The dead don't deserve respect, hell, they don't even want it. They don't care, they're dead. They don't want pity, piousness, or pretense.
The only thing we have to offer the dead that means even half a shit is honesty. The dead can no longer protest, permiss or persuade you with their reaction only silently consent with your opinion.
I'm not going to write about growing up, under her hateful shadow, in the shadow of the bomb, or in an area that was riddled with racism, unemployment and crime like ivy through the mortar between the bricks of a crumbling wall. I'm not going to write about that partly because It's been written better and with more of an even hand elsewhere. And partly because I make no apologise for this and frankly don't care for any explanation you offer if you feel otherwise.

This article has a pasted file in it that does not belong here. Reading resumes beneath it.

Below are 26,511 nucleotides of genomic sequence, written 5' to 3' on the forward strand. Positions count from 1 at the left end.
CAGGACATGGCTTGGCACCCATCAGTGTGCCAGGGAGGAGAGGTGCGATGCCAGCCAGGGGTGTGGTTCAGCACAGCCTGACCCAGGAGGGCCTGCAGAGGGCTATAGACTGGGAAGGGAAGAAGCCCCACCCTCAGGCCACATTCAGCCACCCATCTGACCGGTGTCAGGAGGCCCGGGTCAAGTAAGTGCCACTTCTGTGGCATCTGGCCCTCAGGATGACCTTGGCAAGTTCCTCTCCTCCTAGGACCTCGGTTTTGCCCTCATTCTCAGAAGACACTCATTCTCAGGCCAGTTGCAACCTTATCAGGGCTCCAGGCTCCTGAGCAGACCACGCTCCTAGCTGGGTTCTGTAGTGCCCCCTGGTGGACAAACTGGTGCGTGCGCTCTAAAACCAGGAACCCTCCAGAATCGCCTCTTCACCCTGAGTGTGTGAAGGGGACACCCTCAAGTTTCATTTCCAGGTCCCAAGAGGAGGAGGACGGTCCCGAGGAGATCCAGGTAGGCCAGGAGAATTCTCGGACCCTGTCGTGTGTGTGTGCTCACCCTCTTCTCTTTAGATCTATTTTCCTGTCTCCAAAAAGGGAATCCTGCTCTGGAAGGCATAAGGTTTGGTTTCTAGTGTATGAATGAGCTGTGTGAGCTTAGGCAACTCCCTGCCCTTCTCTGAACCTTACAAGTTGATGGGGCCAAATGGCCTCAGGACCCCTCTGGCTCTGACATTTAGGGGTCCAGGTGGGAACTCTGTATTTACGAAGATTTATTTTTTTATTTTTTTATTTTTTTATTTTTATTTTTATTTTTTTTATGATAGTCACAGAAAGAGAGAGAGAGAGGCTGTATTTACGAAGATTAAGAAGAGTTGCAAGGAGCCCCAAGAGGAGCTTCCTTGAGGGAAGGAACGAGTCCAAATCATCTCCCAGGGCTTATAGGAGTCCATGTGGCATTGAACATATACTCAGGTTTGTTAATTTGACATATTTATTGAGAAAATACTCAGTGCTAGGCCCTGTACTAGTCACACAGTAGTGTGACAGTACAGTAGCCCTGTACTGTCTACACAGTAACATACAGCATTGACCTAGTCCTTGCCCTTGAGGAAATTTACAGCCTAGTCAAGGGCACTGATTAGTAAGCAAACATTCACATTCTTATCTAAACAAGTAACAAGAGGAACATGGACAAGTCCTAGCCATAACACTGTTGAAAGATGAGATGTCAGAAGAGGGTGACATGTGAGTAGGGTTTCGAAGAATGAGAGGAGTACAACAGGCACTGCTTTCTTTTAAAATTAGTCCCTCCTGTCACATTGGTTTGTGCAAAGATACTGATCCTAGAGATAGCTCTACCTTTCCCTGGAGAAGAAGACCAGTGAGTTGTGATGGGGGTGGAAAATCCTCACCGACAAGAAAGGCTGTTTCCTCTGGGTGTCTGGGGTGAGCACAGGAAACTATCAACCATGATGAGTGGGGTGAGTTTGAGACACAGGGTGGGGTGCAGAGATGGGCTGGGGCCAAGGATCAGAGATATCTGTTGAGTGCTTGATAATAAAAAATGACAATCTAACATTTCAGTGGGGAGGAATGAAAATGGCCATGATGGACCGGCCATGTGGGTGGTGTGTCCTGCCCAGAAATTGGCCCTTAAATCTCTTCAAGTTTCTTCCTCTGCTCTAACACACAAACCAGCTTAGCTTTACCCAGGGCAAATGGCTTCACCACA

I'm grieving the death of an old woman – my grief is a celebration of the suffering of someone who caused ten times more than she received. Nailing that ghost to the wall and toasting to the coming death of the army of smug school chums still under her spell. Anyone that can't see the vicious irony in spending 10 million in the same month we said the weakest among us were not worth the money is either a fool or a bastard of the highest order.
I'm not on my own either. If they really want to solve the economic crisis they should turn the room in the Ritz where she died into a 24 hour disco and urinal and charge £1 entry.
But its not about the dead, as I said, the dead don't care. It's what the living deserve, and the living deserve to grieve. And by 'grieve' I mean react in way that allows that person to move on.
'There is no right way to grieve' is a go-to maxim of councillors and head doctors all over. It just so happens that mine, and over half the country's grief, involves grim joy, defiance, and the venting of thirty odd years of hate – whatever the narrative portrayed in the media today.